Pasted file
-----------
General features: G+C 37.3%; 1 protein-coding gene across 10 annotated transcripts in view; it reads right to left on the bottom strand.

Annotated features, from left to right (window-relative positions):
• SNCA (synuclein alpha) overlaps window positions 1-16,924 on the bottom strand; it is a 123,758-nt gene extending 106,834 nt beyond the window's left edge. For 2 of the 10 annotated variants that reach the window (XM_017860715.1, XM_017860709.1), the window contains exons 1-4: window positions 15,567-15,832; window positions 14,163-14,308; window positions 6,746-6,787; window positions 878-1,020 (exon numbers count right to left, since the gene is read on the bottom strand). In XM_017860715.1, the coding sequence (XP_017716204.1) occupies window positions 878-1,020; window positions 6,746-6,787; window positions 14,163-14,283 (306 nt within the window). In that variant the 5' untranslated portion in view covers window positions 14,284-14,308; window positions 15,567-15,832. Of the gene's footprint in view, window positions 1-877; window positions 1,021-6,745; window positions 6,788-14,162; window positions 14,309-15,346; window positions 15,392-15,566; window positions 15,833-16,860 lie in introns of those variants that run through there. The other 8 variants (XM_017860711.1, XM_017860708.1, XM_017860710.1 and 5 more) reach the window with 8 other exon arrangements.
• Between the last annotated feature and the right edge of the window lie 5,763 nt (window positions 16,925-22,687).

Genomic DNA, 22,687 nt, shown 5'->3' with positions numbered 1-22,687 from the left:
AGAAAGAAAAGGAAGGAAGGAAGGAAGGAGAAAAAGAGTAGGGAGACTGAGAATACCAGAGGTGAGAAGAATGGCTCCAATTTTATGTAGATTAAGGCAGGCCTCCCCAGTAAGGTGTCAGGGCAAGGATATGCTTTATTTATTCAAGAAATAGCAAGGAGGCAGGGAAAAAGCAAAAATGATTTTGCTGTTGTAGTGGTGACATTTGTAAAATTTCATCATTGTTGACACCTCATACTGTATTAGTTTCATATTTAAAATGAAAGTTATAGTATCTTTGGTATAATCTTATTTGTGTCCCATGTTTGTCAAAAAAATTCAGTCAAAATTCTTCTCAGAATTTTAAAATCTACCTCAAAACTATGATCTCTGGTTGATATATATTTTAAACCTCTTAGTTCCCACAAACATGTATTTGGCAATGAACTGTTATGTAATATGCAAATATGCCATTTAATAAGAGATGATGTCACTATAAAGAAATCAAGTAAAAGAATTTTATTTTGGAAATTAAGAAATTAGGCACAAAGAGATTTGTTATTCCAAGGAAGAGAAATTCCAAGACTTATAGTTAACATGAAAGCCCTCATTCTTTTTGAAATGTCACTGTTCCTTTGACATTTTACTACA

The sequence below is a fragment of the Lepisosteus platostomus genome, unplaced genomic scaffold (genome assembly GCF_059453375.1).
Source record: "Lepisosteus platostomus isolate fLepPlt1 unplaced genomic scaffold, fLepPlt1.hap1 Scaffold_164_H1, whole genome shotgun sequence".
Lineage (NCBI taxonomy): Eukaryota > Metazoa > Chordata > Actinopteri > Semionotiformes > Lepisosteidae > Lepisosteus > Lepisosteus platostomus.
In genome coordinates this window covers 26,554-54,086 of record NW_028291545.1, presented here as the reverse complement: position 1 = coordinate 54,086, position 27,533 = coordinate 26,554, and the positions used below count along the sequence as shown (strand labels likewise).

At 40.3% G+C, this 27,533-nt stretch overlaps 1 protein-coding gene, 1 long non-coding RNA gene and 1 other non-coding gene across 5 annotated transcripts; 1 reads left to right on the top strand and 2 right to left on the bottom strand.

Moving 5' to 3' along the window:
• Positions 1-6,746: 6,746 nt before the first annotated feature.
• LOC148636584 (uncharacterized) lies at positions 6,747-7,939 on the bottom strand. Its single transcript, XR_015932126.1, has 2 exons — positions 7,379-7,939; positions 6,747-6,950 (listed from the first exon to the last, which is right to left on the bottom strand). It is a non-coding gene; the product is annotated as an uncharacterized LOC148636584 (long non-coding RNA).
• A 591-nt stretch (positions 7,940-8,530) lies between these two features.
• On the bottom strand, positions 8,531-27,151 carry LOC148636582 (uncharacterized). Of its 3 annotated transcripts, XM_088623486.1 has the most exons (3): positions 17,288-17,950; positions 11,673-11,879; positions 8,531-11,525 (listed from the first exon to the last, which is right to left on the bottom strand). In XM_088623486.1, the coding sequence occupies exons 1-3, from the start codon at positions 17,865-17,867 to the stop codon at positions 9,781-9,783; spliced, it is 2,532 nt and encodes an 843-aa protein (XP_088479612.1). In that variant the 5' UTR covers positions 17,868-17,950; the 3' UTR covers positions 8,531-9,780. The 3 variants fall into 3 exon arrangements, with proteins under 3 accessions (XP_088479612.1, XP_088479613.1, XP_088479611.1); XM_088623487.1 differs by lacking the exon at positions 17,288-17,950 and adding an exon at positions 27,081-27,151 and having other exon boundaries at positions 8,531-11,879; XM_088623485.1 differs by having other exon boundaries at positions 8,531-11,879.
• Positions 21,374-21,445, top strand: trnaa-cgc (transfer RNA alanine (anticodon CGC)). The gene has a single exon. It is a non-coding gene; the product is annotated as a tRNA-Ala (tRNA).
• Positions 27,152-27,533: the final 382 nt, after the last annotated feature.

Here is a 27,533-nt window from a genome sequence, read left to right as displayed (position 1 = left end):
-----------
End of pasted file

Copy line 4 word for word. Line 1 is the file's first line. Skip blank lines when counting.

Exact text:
• Between the last annotated feature and the right edge of the window lie 5,763 nt (window positions 16,925-22,687).